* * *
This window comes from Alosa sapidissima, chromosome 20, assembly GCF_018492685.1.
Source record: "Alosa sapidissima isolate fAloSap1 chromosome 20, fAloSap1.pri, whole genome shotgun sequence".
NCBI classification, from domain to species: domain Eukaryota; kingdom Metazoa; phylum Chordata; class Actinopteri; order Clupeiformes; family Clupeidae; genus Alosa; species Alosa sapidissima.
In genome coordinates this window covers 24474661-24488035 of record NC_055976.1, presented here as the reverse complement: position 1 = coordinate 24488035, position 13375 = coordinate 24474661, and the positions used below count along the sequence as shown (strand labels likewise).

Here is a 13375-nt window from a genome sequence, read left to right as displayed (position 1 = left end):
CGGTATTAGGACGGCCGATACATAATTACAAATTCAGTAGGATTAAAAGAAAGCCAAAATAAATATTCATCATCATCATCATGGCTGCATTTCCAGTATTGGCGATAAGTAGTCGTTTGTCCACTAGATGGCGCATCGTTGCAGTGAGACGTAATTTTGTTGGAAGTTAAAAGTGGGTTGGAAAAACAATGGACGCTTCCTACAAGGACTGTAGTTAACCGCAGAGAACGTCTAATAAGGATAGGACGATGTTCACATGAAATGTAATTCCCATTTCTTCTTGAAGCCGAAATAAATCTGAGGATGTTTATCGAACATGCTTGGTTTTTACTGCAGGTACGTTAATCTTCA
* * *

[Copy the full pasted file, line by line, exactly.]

This window comes from Alosa sapidissima, chromosome 20, assembly GCF_018492685.1.
Source record: "Alosa sapidissima isolate fAloSap1 chromosome 20, fAloSap1.pri, whole genome shotgun sequence".
NCBI classification, from domain to species: domain Eukaryota; kingdom Metazoa; phylum Chordata; class Actinopteri; order Clupeiformes; family Clupeidae; genus Alosa; species Alosa sapidissima.
In genome coordinates this window covers 24474661-24488035 of record NC_055976.1, presented here as the reverse complement: position 1 = coordinate 24488035, position 13375 = coordinate 24474661, and the positions used below count along the sequence as shown (strand labels likewise).

Here is a 13375-nt window from a genome sequence, read left to right as displayed (position 1 = left end):
CGGTATTAGGACGGCCGATACATAATTACAAATTCAGTAGGATTAAAAGAAAGCCAAAATAAATATTCATCATCATCATCATGGCTGCATTTCCAGTATTGGCGATAAGTAGTCGTTTGTCCACTAGATGGCGCATCGTTGCAGTGAGACGTAATTTTGTTGGAAGTTAAAAGTGGGTTGGAAAAACAATGGACGCTTCCTACAAGGACTGTAGTTAACCGCAGAGAACGTCTAATAAGGATAGGACGATGTTCACATGAAATGTAATTCCCATTTCTTCTTGAAGCCGAAATAAATCTGAGGATGTTTATCGAACATGCTTGGTTTTTACTGCAGGTACGTTAATCTTCA